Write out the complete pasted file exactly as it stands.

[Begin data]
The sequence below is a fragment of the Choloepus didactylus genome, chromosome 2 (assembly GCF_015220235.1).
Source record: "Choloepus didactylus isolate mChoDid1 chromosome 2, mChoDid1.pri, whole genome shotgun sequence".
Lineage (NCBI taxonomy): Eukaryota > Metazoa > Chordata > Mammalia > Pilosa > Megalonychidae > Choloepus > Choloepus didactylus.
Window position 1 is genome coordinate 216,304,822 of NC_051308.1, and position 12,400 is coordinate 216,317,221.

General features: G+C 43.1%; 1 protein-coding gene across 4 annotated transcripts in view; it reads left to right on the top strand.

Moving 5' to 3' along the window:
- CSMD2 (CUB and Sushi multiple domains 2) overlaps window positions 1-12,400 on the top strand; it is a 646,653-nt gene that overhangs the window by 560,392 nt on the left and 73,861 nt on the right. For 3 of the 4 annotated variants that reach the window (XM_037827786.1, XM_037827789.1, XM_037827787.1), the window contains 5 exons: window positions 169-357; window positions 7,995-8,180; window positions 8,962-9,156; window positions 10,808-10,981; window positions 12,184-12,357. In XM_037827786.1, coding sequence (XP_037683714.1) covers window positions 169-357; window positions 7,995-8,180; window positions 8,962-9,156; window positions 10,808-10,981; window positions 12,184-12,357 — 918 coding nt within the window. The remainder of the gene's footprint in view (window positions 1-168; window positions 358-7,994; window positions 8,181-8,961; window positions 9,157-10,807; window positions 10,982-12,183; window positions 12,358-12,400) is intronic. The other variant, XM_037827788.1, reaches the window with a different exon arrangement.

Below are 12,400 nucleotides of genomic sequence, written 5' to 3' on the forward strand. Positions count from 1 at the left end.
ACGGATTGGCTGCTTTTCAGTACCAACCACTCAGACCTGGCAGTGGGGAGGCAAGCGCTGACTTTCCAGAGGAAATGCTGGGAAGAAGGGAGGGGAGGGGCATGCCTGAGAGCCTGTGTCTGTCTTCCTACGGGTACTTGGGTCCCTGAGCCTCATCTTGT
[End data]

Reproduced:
The sequence below is a fragment of the Choloepus didactylus genome, chromosome 2 (assembly GCF_015220235.1).
Source record: "Choloepus didactylus isolate mChoDid1 chromosome 2, mChoDid1.pri, whole genome shotgun sequence".
Lineage (NCBI taxonomy): Eukaryota > Metazoa > Chordata > Mammalia > Pilosa > Megalonychidae > Choloepus > Choloepus didactylus.
Window position 1 is genome coordinate 216,304,822 of NC_051308.1, and position 12,400 is coordinate 216,317,221.

General features: G+C 43.1%; 1 protein-coding gene across 4 annotated transcripts in view; it reads left to right on the top strand.

Moving 5' to 3' along the window:
- CSMD2 (CUB and Sushi multiple domains 2) overlaps window positions 1-12,400 on the top strand; it is a 646,653-nt gene that overhangs the window by 560,392 nt on the left and 73,861 nt on the right. For 3 of the 4 annotated variants that reach the window (XM_037827786.1, XM_037827789.1, XM_037827787.1), the window contains 5 exons: window positions 169-357; window positions 7,995-8,180; window positions 8,962-9,156; window positions 10,808-10,981; window positions 12,184-12,357. In XM_037827786.1, coding sequence (XP_037683714.1) covers window positions 169-357; window positions 7,995-8,180; window positions 8,962-9,156; window positions 10,808-10,981; window positions 12,184-12,357 — 918 coding nt within the window. The remainder of the gene's footprint in view (window positions 1-168; window positions 358-7,994; window positions 8,181-8,961; window positions 9,157-10,807; window positions 10,982-12,183; window positions 12,358-12,400) is intronic. The other variant, XM_037827788.1, reaches the window with a different exon arrangement.

Below are 12,400 nucleotides of genomic sequence, written 5' to 3' on the forward strand. Positions count from 1 at the left end.
ACGGATTGGCTGCTTTTCAGTACCAACCACTCAGACCTGGCAGTGGGGAGGCAAGCGCTGACTTTCCAGAGGAAATGCTGGGAAGAAGGGAGGGGAGGGGCATGCCTGAGAGCCTGTGTCTGTCTTCCTACGGGTACTTGGGTCCCTGAGCCTCATCTTGT